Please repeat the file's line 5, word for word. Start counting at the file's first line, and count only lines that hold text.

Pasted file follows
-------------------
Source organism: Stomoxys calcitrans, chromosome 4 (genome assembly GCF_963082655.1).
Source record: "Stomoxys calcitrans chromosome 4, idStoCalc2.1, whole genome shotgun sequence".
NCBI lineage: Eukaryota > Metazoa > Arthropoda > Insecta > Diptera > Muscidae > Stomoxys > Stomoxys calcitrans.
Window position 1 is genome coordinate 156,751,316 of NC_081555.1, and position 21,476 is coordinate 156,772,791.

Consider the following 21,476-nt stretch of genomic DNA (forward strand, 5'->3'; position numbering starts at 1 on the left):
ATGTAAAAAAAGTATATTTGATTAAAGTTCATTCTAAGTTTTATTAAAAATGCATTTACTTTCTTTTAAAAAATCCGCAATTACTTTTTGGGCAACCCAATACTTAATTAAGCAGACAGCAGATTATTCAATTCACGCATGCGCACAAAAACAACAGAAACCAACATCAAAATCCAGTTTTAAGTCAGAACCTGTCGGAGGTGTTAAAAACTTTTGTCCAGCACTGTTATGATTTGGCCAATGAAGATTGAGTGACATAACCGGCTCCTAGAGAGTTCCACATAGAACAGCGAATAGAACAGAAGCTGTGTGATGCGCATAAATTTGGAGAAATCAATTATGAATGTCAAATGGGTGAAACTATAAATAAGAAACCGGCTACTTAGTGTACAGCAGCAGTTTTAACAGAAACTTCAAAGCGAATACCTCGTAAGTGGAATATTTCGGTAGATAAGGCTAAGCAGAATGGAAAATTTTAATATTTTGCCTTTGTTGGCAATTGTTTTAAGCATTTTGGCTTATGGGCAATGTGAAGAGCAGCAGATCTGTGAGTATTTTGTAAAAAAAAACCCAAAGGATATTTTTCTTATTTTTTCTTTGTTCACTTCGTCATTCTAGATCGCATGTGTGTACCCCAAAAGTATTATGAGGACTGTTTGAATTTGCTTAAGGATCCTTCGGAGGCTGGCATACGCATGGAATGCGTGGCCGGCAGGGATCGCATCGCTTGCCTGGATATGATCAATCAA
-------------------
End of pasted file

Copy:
Consider the following 21,476-nt stretch of genomic DNA (forward strand, 5'->3'; position numbering starts at 1 on the left):